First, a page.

Clairol Mentor Program: Case Study
Clairol wanted an innovative public service program that would target two specific age groups: Women in their 20’s as well as women over 30. The new program had to highlight Clairol’s sense of responsibility to women and its efforts in enhancing women’s careers and lifestyles. The program had to also sell Clairol beauty products.
We conducted brainstorming sessions in the agency to gain insights into how women can enhance their careers and lifestyles. There was agreement that mentoring, long identified with men, was starting to find its way among women. Research showed that there was no existing program which encouraged mentoring relationships on a national basis between leading, established women and aspiring women from a variety of career fields.
Through Clairol’s sponsorship, the first, national company-sponsored mentoring program covering a variety of career fields was established.
- Reinforce Clairol’s position as a company committed to women and their betterment.
- Enhance Clairol’s reputation as a leader in sponsoring innovative, meaningful and results-oriented programs for women.
- Target Clairol’s audiences: Women in their 20’s and over 30; opinion-makers, especially women from various professions.
- Expand sales of the Clairol product line.
- Design a program that promotes mentoring between established women and aspiring women from a variety of career fields.
- Encourage ongoing mentoring relationships between the mentors and protégés matched by the program.
- Publicize the program via consumer and trade media.
Selection of Mentors
Clairol and the Agency selected 11 career categories: Advertising, banking & finance, culinary arts, education, fashion, journalism, law, publishing, real estate, retailing, small business. We researched and identified leading mentor candidates in each field and met with them individually to ascertain interest. The mentors were chosen based on their contributions to their fields and the time and commitment they could give their protégés.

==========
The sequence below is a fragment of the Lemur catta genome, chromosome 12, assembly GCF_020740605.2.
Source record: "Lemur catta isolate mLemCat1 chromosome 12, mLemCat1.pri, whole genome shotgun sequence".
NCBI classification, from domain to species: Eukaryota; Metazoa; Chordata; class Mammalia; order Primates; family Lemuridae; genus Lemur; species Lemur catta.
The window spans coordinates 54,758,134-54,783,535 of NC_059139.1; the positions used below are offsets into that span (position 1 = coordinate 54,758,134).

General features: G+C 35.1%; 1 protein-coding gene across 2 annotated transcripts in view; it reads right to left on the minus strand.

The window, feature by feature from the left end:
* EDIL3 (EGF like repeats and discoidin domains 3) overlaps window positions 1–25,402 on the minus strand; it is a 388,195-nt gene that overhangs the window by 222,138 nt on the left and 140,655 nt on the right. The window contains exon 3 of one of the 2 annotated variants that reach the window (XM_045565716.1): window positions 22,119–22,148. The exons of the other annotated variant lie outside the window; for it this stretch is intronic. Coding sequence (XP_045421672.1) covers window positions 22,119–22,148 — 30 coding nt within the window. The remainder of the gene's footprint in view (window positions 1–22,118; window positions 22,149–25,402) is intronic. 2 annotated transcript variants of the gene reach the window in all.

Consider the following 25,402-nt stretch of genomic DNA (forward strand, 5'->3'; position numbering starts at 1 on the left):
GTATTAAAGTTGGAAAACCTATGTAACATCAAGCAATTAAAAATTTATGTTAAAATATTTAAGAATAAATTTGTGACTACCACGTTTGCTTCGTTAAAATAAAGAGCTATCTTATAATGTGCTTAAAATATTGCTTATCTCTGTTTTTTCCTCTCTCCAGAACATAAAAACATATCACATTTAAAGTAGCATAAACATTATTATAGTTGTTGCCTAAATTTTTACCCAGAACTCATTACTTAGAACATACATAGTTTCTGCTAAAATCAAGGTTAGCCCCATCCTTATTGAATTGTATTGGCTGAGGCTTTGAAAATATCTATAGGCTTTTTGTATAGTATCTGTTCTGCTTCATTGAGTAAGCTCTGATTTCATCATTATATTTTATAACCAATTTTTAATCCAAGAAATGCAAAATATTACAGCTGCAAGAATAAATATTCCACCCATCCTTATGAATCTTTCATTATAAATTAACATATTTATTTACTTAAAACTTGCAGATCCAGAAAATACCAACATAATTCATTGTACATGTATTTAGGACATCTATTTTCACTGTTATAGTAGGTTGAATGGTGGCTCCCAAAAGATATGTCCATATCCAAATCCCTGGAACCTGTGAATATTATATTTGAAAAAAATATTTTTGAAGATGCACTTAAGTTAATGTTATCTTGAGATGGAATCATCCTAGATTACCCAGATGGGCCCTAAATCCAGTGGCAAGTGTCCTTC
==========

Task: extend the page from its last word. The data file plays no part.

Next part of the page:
Selection of Protégés
We conducted and publicized a search for protégés through a nationwide essay competition asking entrants to describe in 100 words or less their views on mentoring and how it could play a role in career success. We publicized the search by sending the consumer and trade media a series of press releases. All of this was accomplished without advertising spend. The National Women’s Economic Alliance Foundation screened the essay entries; the Clairol Mentor Program Advisory Board consisting of other prestigious women, chose the finalists. The winning protégé in each field was selected by the mentor herself.
On the eve of the award luncheon held in New York City, Clairol invited the mentors and protégés to an informal dinner to get acquainted. The morning of the luncheon, protégés were treated to a beauty spa that included professional make-up and hair styling. Hair coloring with Miss Clairol experts was also offered. At the award luncheon, the president of Clairol and actress Linda Evans, chairperson for the Clairol Mentor Program, presented the mentors and their protégés with Distinguished Mentor and Protégé Award certificates and $1,000 grants. Clairol paid the travel and accommodation expenses of the out-of-town participants. Immediately following the award luncheon, the mentor and her protégé had their one-on-one mentoring session, to be followed by a series of ongoing communications throughout the year.
The National Women’s Economic Alliance Foundation, which screened the essays, received more than 5,000 entries from women nationwide.
USA Today interviewed the mentors and protégés and published a major article in its “Money” section on the day of the award luncheon. The Today Show, Good Morning America, Live with Regis and Kathy Lee, and Parade Magazine interviewed Linda Evans about her role as chairperson. The Good Day New York show interviewed the small business mentor, Debbie Fields (Mrs. Fields Cookies).
More than 130 editors of leading publications and heads of women’s organizations attended the award luncheon. The New York Daily News, UPI, AP, Christina Science Monitor and Glamour Magazine conducted interviews with participants.
Local publicity was generated in the protégé’s hometown media. We were able to publicize the development of some of the mentoring relationships. For example, the banking/finance mentor and protégé were publicized in McCall’s, Executive Female and Executive Financial Woman.
Some of the protégés reported that the advice from their mentors led to promotions, better jobs and self-confidence.
The Clairol Mentor Program continued for seven years.